ANALYSIS: Comcast/NBCU May Create More M&A Activity

Some Wall Street players are licking their lips at the prospect of a whole range of new assets coming on the market as a result of Comcast’s imminent deal to acquire control of NBC Universal. While it’s unclear what properties, if any, might change hands once the deal is complete, a whole host of M&A specialists are ready to pounce.

“The fodder for new deal activity is huge,” said one media practice leader at an investment bank, commenting on the proposed combination. This person suggested that the new venture, which will be owned by both Comcast and General Electric, (presuming Vivendi sells its 20% interest in NBCU) may even be a buyer of assets itself. Vivendi declined to comment on any ownership change during the firm’s earnings call on November 12.

Ken Sonenclar, managing director at media investment bank DeSilva + Phillips, New York, points out that both Comcast and NBC Universal have strong female-focused assets. “There’s no reason to doubt that after a brief period of rationalizing the new entity, the new NBCU will be acquisitive as well,” he says. “I expect them to continue picking up digital media businesses that complement core strengths, such as the many properties that appeal to women.”

Comcast owns online shopping destination Daily Candy while NBCU owns the just re-launched women’s community, iVillage.

One executive familiar with talks said the Comcast/NBC Universal negotiating team is currently focused on future valuations on the individual properties in part because GE has a redemption option which would allow it to redeem all or part of its stake after either three and half years and seven years.

According to various reports, the deal would allow Comcast’s cash payment to GE to be decided in part by NBC Universal’s financial performance. The spin-off is valued at around $30 billion. Comcast is contributing its cable channels along with $4 billion to $6 billion to the venture, while GE will add $9 billion in debt and its NBC Universal stake. Comcast will then hold 51% in the new company with GE holding the remaining 49%.

Executives familiar with talks insist there is no intention to sell the NBC network whatsoever, though that isn’t stopping a range of prospective players from speculating on a variety of outcomes. Two reasons Comcast will want to keep hold of the network are its ability to act as a huge promo vehicle for the company’s many assets, and the possibility of retransmission fees from other distributors of the network. For instance, News Corp. has been pitching Fox network as worth as much as one dollar per household.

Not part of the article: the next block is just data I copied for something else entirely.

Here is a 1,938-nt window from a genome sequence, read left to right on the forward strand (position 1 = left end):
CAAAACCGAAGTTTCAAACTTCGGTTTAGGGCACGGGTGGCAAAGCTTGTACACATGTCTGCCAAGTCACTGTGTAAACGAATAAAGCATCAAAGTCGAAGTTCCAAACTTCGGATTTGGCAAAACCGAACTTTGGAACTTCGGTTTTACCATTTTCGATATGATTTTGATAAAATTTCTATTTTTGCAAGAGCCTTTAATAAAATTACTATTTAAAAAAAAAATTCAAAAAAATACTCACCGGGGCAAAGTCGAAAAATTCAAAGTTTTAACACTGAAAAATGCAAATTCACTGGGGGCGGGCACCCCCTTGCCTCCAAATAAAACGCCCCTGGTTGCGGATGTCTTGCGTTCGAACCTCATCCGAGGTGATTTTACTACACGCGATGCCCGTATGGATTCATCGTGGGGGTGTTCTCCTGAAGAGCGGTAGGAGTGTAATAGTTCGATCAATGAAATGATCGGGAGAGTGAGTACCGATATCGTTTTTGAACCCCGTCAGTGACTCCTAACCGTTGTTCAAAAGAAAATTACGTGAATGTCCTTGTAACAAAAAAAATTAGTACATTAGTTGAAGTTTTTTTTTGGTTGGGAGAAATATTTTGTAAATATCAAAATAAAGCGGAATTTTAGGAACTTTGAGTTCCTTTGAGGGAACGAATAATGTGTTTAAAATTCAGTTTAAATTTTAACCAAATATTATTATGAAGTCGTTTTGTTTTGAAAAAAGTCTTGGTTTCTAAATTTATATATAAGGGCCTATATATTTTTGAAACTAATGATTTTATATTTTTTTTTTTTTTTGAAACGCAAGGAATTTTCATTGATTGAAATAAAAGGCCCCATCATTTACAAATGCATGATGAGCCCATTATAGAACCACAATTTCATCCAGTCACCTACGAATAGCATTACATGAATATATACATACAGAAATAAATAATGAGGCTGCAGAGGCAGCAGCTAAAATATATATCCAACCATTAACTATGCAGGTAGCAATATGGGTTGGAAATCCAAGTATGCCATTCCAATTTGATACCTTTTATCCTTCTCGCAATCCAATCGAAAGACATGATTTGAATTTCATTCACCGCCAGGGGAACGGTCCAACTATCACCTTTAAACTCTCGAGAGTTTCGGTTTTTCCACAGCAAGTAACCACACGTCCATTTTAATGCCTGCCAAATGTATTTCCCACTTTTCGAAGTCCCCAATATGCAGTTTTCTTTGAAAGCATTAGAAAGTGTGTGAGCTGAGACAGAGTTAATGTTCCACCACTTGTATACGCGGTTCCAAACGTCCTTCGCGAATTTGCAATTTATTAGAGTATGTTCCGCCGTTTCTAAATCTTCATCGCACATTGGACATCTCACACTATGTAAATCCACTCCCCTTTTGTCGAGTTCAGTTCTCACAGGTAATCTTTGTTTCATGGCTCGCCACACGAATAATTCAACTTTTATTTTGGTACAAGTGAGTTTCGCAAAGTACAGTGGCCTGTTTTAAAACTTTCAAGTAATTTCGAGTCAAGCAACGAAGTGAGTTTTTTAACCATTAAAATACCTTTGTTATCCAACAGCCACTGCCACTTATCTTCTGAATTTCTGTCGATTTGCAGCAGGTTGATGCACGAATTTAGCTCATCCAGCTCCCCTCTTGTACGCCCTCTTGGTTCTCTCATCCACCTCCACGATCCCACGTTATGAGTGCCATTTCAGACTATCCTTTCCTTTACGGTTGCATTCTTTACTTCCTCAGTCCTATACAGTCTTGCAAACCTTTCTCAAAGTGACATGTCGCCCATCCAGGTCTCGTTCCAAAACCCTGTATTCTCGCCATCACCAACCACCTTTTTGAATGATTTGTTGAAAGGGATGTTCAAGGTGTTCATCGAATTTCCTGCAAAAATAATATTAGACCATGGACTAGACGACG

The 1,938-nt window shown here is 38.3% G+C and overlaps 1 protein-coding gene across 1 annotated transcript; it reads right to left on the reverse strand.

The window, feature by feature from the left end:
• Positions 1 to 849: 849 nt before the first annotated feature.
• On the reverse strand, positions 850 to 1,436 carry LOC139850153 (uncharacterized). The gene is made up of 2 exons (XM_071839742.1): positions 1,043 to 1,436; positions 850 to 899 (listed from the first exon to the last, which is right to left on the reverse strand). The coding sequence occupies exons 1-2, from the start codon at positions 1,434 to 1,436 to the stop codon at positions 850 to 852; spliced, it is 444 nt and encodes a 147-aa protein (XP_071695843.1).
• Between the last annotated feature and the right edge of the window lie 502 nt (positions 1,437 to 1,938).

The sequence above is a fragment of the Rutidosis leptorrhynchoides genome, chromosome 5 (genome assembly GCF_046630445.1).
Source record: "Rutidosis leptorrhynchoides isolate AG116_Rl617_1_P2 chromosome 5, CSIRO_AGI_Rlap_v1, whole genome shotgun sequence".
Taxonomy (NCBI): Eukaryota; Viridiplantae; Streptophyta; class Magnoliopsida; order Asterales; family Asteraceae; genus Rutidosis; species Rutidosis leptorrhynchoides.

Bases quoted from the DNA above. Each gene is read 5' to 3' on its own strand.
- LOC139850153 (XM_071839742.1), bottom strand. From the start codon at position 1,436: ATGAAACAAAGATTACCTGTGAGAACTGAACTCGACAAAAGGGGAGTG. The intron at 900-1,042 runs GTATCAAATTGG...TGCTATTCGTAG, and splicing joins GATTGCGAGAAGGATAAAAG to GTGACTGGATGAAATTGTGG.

But there is still the opinion by some that Comcast will divest the network.

“They will want most dual revenue stream assets but network TV is a dicier game,” said a separate deal maker in the broadcasting space who thinks there is little hope for the continuation of four profitable broadcast networks in the television business. “I say NBC is sold off simultaneous with the acquisition.” Another investment banking source said the network would be worth very little as a standalone unless it comes with stations attached.

NBC Universal’s stable of cable channels has become the crown jewel of the company and the target of Comcast’s interest, but much less discussed are NBCU’s collection of shareholdings in operations whose futures might be less certain as part of the joint venture.

For instance NBCU owns a 15% stake in A&E Television Networks alongside stakeholders Disney-ABC and Hearst Corp. When that partnership was restructured earlier in the year, after Lifetime was merged into the entity, the partners made it clear that NBCU would eventually exit the business with Disney and Hearst taking up NBCU’s position.

It is not clear what Comcast’s view of that situation would be now. Comcast has so far been very private about its discussions for fear of upsetting either Vivendi, GE, or regulators in advance of closing a deal. It has said close to nothing on the record about its intentions.

Elsewhere, NBC Universal holds an interest in the Weather Channel alongside Bain Capital and Blackstone Group. NBC Universal fronted a $3.5 billion acquisition back in July 2008 with half of that deal accounted for in equity. Executives at Time Warner are watching closely to see if that property or any part of it might again come up for grabs. Time Warner had been a bidder on the Landmark-owned property and likely sees it as a good pairing for CNN.

And then there’s online video play, Hulu, which is one-third owned by NBC Universal, in partnership with News Corp., Disney and Providence Equity. Some analysts have suggested that one reason for Comcast’s interest in the NBC Universal acquisition is the potential for controlling the flow of top tier TV content online and thus the protection of its cable subscription model. It would seem unlikely for Comcast and GE to give up a position in that entity.

Another question mark lies in the future of Peacock Equity, a joint investment fund of GE Capital’s Media, Communications & Entertainment business and NBC Universal. The $250 million fund was established to invest in companies developing business models that are a strategic fit with NBC Universal. Current and previous Peacock Equity investments include: Adify, EveryZing, Bigpoint, Healthline, 4INFO and Trion World Network, according to the firms Website.

A variety of players are warning about the complexities of the NBC Universal deal. “It is so complex this thing could get buried under its own internal entanglements,” said one person referring to the layers of management that will need to agree on future strategy.

Comcast Corp. however has hired Hillary Clinton’s former strategist Mark Penn to help position the deal in the best possible light once complete, according to sources. The cable giant declined comment, but works with M&A PR specialist Abernathy MacGregor Group of New York.